Jerome Miron-USA TODAY Sports

Why would a team be willing to make a larger commitment to such a flimsy and uncertain commodity?

Rondo is now coming off a season that ended with burned bridges and per-game averages of 8.9 points, 5.5 rebounds and 7.9 assists. He shot just 42.6 percent from the field and 39.7 percent from the charity stripe while earning a 13.5 player efficiency rating—the worst mark since his rookie season. 

But still, we can cue that immortal clip from Dumb and Dumber, because he's being given another chance.

So long as there's a chance that he starts to polish off the rust and show flashes of his old self, it's impossible to completely rule out the return of vintage Rondo. 

The point guard has never been the same since tearing his ACL against the Atlanta Hawks back in 2013, but he's also been the victim of numerous unfortunate situations. It's actually possible to make valid excuses for him during each subsequent campaign, even if they might not add up to a free pass: 

  • 2013-14: Rondo returned halfway through the year and was only able to play in 30 games, making it tough to gain the chemistry his game is so heavily reliant upon. 
  • 2014-15 (Boston): He was tasked with carrying a young, inexperienced team, when he's far more comfortable serving as a lesser offensive option and making everyone else look good. 
  • 2014-15 (Dallas): He was added midway through the year to an offense operating at historic levels while boasting other players who needed to dominate the ball. 

For the first time in a long while, Rondo will have the chance to develop chemistry with his new teammates before games actually begin to count. He's going to a situation of his choosing and playing with friends (DeMarcus Cousins and Rudy Gay).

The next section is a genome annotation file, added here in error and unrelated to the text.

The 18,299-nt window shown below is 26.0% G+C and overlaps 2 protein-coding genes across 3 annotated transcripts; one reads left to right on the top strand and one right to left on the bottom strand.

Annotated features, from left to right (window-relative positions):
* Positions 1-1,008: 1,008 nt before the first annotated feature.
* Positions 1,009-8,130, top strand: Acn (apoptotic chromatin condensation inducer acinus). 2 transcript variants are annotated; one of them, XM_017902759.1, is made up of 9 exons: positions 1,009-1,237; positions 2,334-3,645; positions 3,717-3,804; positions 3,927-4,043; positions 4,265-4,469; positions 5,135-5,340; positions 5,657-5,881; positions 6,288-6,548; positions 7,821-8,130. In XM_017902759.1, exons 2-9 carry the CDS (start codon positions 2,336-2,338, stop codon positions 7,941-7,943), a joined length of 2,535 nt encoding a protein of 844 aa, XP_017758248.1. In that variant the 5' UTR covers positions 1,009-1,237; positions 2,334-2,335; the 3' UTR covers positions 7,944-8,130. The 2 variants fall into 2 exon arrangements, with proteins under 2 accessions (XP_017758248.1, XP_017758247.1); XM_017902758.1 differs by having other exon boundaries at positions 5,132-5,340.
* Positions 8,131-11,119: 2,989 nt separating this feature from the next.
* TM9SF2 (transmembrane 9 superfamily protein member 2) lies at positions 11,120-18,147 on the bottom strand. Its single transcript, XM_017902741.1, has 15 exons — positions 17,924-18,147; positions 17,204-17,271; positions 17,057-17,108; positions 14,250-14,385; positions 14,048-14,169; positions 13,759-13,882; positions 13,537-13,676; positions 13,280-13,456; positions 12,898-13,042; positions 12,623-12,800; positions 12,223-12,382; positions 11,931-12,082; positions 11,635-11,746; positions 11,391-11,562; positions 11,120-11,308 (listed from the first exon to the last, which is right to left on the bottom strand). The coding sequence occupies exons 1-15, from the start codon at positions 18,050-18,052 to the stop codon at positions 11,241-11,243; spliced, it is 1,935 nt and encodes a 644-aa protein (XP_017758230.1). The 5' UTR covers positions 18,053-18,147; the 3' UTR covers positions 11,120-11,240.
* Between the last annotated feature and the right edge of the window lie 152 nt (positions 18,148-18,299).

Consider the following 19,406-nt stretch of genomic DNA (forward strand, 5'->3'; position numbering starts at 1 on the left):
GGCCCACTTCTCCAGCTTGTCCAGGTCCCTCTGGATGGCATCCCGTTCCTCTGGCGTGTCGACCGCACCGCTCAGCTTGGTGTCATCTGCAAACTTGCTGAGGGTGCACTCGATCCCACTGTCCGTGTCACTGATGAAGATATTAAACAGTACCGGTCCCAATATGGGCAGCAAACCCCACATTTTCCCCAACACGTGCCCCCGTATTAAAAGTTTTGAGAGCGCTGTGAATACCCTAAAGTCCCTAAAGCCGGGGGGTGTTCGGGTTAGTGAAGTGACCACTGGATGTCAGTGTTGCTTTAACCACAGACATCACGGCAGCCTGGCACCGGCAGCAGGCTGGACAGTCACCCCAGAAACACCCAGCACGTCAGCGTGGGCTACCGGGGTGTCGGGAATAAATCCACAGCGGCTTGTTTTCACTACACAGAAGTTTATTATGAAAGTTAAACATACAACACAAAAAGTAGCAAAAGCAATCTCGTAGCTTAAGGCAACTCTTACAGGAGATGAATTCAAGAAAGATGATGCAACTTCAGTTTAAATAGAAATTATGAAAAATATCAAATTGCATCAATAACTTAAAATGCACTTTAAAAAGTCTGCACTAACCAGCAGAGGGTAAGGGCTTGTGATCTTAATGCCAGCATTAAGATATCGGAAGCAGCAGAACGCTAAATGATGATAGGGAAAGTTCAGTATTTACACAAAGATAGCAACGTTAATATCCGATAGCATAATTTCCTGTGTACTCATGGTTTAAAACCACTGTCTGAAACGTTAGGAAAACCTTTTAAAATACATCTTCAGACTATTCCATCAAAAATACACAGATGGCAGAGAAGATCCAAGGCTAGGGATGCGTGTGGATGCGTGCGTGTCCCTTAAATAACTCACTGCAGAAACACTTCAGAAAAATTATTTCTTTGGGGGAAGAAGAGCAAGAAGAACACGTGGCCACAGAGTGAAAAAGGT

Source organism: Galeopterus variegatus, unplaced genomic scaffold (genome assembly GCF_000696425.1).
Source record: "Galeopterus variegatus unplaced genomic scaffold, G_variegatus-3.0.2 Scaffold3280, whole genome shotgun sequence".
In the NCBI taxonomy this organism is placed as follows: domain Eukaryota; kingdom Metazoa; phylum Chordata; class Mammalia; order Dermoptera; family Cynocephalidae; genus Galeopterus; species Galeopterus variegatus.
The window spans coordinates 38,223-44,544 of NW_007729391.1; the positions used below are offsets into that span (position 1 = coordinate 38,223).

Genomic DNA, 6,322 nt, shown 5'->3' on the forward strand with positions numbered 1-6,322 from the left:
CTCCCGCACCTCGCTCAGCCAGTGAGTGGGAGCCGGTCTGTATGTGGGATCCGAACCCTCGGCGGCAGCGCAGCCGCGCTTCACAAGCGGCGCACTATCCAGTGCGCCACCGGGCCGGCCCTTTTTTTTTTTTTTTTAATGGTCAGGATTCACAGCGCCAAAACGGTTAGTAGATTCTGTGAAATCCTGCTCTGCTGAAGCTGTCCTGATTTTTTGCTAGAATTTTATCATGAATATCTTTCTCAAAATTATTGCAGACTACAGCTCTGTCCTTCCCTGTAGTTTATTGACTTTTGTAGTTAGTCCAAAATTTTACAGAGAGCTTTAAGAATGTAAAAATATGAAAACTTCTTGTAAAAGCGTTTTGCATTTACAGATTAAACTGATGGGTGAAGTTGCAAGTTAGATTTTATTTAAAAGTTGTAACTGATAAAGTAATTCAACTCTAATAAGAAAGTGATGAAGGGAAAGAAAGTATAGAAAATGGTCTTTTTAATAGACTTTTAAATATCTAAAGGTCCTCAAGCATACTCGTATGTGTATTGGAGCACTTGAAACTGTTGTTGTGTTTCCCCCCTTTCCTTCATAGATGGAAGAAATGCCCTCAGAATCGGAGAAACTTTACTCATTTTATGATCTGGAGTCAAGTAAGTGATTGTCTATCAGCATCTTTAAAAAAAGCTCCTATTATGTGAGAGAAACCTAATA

Hell, the Kings even made a signing based on what they could do for Rondo, per Spears

Oh, and he's healthy.

That "back injury" should have healed up already, and that affords him the luxury of actually participating in training camp and suiting up during the preseason, both of which he should absolutely do while trying to prove himself once more and simultaneously repair his image. 

Jerome Miron-USA TODAY Sports

Rondo knows that it's now or never. He has to, or else he never would have accepted such a small contract this early on in the free-agency period while failing to lock himself into a long-term deal. In fact, he's the one who wanted to sign a one-year contract, as Spears tweeted: 

Rajon Rondo is taking one-year deal with Kings with expectation to cash in on major raise in salaries with TV deal next summer, source said.

— Marc J. Spears (@SpearsNBAYahoo) July 3, 2015

But to cash in, Rondo has to make positive things happen on the court. He must get rid of his yips at the free-throw line and help the Kings overcome their many off-court and front-office obstacles by thriving on the court.

Lest we forget, his passing is certainly capable of making the many offensive talents on the Sacramento roster look a lot better. 

In some ways, the negativity swirling around this Californian organization could end up being a good thing for the floor general. If he's able to change the general vibe surrounding the franchise by getting rid of the toxic reputation he earned in Dallas and promoting winning basketball, plenty more teams will be willing to give him an even bigger contract next offseason. Of course, he could also just re-up with Sacramento and guarantee his financial future.

Will Rondo resurrect his career in Sacramento?

Submit Vote vote to see results

Will Rondo resurrect his career in Sacramento?

  • Yes

  • No


Even with Darren Collison still in town, the Kings will hand over the reins to Rondo, giving him an opportunity to prove he's still an upper-tier point guard unless he shows otherwise in definitive fashion. The two can certainly play together and should form a solid defensive tandem in the backcourt, but Rondo will also benefit from the scoring talents of Gay and Cousins. 

Strange as it may seem, given the widespread feelings about Sacramento in recent days and weeks, this is actually a good situation for Rondo, if for no other reason than the great opportunity to resurrect his career.